I picked up this swage at a yard sale last summer. Below, from the Cyclopedia of Modern Shop Practice (Chicago: American Technical Society, 1907):
The bottom swage is designed to fit into the hardie (or hardy) hole in an anvil. Below, more from the Cyclopedia:
In my neck of the woods, I've heard the round "spud hole" referred to as a "pintel hole." Below, also called a "Pritchel hole."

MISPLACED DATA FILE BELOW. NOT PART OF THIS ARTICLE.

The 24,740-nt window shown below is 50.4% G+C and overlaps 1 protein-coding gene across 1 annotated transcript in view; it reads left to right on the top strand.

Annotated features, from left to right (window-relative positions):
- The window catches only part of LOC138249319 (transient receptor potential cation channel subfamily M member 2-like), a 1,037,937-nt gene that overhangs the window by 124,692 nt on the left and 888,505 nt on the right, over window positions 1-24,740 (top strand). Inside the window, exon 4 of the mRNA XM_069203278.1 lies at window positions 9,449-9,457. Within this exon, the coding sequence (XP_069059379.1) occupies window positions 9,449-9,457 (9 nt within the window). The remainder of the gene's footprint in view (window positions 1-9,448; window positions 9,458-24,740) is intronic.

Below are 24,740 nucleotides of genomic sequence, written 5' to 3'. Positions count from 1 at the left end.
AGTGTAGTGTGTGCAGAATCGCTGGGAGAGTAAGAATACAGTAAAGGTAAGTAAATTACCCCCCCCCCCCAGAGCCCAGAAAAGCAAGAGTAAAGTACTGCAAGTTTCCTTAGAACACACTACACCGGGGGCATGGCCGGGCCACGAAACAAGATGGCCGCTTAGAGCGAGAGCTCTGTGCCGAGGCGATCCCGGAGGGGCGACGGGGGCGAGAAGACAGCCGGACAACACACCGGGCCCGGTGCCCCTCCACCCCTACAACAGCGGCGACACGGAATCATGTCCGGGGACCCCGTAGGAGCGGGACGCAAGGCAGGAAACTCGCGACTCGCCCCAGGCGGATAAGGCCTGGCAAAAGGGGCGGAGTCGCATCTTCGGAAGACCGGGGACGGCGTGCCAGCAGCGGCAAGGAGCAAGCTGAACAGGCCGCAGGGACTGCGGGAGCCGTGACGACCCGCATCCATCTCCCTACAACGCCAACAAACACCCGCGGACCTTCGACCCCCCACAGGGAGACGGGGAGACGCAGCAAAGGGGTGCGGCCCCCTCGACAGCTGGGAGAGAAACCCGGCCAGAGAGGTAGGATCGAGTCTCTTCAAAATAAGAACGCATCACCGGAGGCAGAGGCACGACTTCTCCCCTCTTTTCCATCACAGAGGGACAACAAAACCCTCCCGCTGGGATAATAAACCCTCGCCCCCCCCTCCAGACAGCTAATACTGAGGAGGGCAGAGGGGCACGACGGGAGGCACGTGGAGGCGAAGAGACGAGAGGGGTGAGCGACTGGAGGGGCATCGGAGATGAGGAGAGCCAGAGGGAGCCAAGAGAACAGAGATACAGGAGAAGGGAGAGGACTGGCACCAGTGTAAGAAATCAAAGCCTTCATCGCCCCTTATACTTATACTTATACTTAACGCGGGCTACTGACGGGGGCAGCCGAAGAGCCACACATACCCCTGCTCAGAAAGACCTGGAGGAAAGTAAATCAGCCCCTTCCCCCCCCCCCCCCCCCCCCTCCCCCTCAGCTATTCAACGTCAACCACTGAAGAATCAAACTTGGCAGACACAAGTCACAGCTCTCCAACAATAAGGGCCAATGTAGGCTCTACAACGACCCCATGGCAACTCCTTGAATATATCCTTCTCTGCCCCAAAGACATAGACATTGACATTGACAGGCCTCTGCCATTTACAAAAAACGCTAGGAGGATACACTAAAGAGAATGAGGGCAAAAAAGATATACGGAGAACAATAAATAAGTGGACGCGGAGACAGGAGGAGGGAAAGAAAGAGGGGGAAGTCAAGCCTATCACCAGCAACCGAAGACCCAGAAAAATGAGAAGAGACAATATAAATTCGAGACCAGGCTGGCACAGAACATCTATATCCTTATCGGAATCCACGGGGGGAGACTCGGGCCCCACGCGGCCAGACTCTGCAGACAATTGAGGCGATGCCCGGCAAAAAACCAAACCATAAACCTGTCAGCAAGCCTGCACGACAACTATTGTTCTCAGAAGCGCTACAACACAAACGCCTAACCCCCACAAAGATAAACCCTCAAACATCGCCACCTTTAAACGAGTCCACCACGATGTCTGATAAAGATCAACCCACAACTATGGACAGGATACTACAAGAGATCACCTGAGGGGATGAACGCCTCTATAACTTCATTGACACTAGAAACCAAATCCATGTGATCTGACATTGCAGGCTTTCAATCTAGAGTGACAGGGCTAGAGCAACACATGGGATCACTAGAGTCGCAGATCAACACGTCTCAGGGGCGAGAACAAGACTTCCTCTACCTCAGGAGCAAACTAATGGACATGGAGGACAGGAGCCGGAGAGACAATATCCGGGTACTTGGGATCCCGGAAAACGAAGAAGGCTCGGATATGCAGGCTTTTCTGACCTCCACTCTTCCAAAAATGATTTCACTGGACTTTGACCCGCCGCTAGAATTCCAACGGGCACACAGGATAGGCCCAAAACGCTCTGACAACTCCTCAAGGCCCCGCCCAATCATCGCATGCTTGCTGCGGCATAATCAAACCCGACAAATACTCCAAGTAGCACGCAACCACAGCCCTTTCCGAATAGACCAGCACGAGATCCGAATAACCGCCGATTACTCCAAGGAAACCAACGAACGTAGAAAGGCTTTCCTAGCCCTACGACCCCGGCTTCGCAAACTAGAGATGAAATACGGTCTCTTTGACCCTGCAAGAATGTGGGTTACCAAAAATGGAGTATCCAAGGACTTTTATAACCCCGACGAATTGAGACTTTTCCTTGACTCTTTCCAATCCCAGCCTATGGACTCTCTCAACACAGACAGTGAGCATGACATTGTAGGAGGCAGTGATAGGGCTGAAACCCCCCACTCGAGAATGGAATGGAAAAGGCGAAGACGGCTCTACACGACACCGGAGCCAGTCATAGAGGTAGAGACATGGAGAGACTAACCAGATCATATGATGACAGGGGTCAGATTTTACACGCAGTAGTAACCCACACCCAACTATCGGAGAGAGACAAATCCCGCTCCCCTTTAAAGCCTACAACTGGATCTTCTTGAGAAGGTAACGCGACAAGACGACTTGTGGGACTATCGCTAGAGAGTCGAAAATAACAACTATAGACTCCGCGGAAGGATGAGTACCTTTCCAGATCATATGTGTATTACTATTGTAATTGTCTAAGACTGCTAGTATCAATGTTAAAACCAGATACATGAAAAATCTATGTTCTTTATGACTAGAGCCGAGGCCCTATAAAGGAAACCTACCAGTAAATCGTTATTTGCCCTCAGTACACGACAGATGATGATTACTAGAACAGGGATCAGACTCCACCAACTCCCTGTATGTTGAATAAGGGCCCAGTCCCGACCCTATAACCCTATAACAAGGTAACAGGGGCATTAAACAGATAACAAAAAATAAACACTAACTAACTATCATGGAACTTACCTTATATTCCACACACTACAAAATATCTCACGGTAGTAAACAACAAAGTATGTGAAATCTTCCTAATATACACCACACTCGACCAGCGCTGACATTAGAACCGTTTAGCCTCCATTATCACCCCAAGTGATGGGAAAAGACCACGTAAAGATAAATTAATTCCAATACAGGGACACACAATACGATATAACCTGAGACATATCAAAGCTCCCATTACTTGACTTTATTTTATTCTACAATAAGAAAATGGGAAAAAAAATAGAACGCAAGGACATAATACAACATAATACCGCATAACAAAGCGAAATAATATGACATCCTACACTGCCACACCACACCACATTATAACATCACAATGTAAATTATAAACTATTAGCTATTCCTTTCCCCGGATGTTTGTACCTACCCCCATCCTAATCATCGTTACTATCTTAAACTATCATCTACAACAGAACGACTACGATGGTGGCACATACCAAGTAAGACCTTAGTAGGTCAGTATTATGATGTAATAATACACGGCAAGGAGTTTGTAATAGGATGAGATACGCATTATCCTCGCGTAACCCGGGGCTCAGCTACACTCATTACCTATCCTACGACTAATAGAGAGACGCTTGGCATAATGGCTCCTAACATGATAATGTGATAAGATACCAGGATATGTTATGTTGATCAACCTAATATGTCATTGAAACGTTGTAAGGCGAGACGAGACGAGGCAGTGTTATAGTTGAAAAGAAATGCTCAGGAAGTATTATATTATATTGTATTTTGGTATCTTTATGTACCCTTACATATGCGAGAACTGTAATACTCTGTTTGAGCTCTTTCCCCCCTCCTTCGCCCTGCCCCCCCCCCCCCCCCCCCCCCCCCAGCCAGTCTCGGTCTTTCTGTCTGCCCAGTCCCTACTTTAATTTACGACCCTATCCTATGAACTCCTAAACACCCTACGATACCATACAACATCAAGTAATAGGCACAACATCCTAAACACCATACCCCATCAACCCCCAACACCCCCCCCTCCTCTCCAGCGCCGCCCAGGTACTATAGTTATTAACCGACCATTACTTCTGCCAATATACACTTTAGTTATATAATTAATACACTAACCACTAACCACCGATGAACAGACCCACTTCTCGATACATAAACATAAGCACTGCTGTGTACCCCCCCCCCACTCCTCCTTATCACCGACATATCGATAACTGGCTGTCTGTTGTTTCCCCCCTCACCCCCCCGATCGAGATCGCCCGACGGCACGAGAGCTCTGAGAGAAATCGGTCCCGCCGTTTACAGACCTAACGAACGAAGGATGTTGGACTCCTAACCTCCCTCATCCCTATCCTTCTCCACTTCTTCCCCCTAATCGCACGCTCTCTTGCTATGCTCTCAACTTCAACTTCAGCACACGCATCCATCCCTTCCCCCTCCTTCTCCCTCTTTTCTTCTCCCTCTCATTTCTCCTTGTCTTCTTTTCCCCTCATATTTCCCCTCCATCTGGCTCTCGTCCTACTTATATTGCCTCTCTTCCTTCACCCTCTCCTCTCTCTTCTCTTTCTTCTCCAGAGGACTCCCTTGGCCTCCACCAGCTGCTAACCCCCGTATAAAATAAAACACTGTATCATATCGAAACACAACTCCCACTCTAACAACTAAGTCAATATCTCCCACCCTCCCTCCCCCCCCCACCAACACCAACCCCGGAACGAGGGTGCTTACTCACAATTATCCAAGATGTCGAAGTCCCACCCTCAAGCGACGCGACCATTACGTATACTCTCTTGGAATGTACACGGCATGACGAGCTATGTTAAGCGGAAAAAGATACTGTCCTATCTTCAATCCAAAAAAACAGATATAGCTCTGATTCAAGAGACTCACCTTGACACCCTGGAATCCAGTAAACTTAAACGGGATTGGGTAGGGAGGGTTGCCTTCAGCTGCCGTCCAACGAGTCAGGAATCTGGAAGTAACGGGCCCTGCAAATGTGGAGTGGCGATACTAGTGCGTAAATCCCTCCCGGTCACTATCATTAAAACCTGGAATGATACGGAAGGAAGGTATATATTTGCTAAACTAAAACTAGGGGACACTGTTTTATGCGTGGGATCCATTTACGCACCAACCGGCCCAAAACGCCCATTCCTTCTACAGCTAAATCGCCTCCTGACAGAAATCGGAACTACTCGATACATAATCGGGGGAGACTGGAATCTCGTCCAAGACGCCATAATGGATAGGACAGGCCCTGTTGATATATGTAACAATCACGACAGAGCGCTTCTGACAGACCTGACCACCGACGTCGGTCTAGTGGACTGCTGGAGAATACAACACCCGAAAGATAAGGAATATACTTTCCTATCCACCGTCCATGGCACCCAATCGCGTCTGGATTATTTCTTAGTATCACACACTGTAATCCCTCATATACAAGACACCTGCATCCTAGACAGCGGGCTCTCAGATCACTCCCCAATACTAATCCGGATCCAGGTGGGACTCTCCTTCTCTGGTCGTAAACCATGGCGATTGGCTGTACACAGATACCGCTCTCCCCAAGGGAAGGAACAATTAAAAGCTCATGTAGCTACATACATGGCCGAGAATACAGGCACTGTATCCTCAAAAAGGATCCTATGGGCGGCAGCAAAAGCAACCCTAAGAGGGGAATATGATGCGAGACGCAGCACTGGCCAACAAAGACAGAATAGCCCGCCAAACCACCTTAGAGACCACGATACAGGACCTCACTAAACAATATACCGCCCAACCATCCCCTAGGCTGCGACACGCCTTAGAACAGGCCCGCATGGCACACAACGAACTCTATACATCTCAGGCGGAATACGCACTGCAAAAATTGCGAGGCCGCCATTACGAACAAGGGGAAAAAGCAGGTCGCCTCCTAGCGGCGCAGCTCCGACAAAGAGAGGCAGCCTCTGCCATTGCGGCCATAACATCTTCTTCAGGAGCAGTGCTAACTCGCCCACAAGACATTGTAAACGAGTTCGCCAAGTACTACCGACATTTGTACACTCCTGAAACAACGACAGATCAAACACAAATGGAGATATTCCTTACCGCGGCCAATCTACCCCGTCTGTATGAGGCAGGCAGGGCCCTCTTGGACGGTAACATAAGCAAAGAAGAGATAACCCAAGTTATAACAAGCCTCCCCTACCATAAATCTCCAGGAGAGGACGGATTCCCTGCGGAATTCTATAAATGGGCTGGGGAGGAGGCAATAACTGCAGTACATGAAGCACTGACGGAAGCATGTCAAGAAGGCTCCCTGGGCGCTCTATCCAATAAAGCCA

|The Village Smithy Tools and Processes. Rideau Valley Conservation Authority, 1980's.|
I love the way that anvil weight is measured. Interestingly, in this 1907 American book, they use the British "long" or Imperial hundredweight (cwt. -- centum weight) of 112 pounds (or 8 stone) rather than the "short" hundredweight or "cental" of 100 pounds more commonly used in the U.S. and Canada.
Below, more anvil tools:
|Hubbard Cobb (Editor). The Complete Home Handyman's Guide. New York: William H. Wise & Co., 1949.|
Below, some blacksmith-made tools I've collected: two hammer-heads, a screwdriver, a C-clamp and a wrench. It never ceases to amaze me what these guys could make from scratch!